I am troubled by your unilateral and unprecedented decision to mark many of the documents "Committee Confidential," essentially blocking Senators not on the committee from conducting their constitutional due diligence necessary to perform our role of "advice and consent."  Judge Kavanaugh's documents from his time in the White House and the Office of the Independent Counsel illuminate his thoughts and approach on many issues important to New Mexicans which may come before the Supreme Court.  It is essential that we as Senators have full access to nominee's views and positions to better understand his jurisprudence and thought process before a confirmation vote.  

The committee has so far released only a tiny fraction of the nearly 1 million potentially relevant documents pertaining to Judge Kavanaugh.  However, portions of the 124,000 documents released already raise serious questions about Judge Kavanaugh's truthfulness in his prior nomination hearing, and his willingness to provide this body with the information it needs to make informed decisions.  We know that Judge Kavanaugh was involved in the Bush Administration's considerations of mass surveillance, wiretapping, anti-terrorism laws, military tribunals, and the detention and interrogation of suspected terrorists.  This is contrary to Judge Kavanaugh's testimony during his 2007 confirmation hearing that he has yet to reconcile.  Further, during his time at the White House Judge Kavanaugh was actively involved in limiting the ability of this body and the public to access information concerning judicial nominees, presidential records, detainee information, and General Accountability Office inquiries.  These are troubling patterns that should clearly weigh in favor of providing more access to Senators, not less.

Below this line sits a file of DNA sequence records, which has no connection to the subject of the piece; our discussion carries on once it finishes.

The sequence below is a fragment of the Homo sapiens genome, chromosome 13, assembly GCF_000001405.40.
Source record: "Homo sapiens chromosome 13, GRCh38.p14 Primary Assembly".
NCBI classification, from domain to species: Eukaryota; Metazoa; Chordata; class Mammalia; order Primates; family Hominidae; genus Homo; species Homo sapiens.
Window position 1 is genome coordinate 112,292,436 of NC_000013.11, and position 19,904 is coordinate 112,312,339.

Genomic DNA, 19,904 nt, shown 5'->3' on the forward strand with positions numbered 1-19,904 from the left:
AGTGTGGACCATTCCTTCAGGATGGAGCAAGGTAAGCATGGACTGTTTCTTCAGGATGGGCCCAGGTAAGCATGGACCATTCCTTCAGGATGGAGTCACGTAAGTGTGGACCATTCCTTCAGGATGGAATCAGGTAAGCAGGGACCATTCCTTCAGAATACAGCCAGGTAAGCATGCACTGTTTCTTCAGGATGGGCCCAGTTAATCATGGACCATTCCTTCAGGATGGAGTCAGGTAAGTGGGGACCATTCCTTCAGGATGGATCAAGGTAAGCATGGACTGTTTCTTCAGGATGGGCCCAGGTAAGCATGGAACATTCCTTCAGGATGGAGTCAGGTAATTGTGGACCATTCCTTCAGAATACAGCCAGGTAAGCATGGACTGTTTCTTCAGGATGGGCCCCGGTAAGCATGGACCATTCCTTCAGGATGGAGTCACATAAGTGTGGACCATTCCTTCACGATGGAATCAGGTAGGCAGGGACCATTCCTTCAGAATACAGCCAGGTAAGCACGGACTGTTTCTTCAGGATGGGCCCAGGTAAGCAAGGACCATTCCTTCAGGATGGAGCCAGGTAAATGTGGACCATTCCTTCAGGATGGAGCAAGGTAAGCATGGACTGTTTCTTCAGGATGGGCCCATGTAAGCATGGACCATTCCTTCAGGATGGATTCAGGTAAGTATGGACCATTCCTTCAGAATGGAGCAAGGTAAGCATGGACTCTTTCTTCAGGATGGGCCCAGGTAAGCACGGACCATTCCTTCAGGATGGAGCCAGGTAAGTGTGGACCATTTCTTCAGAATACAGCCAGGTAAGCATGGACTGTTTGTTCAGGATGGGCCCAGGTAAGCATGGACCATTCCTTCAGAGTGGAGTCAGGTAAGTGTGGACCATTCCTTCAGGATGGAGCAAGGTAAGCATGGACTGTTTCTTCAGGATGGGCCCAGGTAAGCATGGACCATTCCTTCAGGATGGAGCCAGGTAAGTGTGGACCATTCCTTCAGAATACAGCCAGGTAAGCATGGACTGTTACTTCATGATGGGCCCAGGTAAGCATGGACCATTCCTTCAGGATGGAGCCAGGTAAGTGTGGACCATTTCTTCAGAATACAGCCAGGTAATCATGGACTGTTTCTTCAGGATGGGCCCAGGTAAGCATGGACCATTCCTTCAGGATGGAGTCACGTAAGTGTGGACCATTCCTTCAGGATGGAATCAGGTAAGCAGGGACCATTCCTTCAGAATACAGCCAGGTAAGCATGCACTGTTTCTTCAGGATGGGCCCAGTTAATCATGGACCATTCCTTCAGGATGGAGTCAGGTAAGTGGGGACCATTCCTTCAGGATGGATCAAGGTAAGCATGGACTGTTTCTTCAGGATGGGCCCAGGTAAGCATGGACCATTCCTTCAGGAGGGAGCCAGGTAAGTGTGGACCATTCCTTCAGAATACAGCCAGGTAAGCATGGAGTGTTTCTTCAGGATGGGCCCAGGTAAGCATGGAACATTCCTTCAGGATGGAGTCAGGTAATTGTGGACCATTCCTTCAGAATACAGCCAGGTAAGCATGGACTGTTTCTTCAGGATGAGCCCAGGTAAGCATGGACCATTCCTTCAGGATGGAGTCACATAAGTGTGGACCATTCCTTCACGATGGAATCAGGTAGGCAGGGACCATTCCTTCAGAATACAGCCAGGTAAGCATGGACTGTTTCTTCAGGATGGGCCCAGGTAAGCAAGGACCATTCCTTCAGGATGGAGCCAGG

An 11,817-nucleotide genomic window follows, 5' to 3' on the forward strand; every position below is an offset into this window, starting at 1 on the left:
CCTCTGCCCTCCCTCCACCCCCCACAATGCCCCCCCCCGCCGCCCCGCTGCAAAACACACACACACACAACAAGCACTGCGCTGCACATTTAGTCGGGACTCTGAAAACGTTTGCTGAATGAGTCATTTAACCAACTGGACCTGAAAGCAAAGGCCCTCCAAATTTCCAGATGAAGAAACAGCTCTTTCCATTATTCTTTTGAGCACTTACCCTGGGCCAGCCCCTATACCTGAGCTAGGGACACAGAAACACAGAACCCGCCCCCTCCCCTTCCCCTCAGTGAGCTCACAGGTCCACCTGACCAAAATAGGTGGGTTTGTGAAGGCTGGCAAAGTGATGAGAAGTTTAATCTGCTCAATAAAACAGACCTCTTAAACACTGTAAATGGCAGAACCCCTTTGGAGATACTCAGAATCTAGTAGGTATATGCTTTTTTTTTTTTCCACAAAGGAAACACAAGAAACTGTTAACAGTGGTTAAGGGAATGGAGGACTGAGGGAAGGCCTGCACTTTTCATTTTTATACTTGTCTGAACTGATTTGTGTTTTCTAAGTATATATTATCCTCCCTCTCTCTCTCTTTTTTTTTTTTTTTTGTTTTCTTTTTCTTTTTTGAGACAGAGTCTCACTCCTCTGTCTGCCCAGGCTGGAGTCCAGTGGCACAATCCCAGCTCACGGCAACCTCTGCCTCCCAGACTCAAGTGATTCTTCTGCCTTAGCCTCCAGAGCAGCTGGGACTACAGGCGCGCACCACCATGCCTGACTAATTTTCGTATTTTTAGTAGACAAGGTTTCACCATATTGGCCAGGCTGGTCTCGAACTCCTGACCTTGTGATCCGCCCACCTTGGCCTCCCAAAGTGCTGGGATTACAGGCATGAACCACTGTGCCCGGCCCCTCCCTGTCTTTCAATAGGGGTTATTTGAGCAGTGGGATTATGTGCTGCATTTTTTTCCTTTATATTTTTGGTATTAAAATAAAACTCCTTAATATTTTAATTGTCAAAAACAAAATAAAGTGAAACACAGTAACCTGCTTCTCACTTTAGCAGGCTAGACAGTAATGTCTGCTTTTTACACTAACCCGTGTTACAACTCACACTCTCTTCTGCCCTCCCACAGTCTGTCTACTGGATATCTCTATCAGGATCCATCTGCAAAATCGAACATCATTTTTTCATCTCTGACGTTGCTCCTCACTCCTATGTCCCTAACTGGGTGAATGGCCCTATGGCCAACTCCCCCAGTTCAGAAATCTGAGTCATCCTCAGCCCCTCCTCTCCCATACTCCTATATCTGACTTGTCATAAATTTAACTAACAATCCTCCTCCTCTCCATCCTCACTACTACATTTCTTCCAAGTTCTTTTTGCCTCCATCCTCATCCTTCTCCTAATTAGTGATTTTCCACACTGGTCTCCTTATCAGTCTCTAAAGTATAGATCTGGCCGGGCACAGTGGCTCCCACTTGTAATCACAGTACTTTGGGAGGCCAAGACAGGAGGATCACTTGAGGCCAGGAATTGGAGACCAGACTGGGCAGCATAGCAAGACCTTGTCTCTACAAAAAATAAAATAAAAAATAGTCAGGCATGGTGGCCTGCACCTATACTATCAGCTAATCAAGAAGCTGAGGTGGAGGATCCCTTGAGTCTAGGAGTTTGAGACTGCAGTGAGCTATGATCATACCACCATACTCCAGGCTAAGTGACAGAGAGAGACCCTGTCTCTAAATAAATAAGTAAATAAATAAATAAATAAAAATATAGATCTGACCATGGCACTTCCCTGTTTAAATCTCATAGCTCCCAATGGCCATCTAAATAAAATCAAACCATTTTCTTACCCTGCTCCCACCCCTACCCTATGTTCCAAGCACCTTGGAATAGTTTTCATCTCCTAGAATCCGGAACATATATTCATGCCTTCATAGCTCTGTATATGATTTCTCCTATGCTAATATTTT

Of particular interest to me and my work on the Senate Select Committee on Intelligence and the Senate Armed Services Committee are documents that relate to Judge Kavanaugh's view on the separation of powers, the role of an independent judiciary, and the power of the president.  A cursory review of the subject matter from Judge Kavanaugh's emails from 2001 to 2003 raise significant questions.  There is evidence that Judge Kavanaugh worked to expand and protect presidential powers while blocking oversight by Congress.  He was involved in developing the Bush Administration's "Preemptive Strike Theory," and the use of military tribunals.  He has stated that he believes in an extremely narrow view of the role of the judiciary in resolving conflicts between the executive and legislative branches, but believes that the Presidency is virtually above the law.  Finally, we know he was actively involved in developing the Bush Administration's views on mass surveillance, wiretapping, and policies regarding detainees. It is unconscionable on these important issues that speak to the very freedoms we hold dear that we as Senators would be denied access to a record that exists and is critical to evaluating the nominee.  

The Constitution is unambiguous on the advice and consent role of the Senate in judicial nominations.  Not allowing Senators and the public a complete view of a nominee's record makes a mockery of our nomination process.  I urge you to make the documents available to me and my staff. 

Sincerely,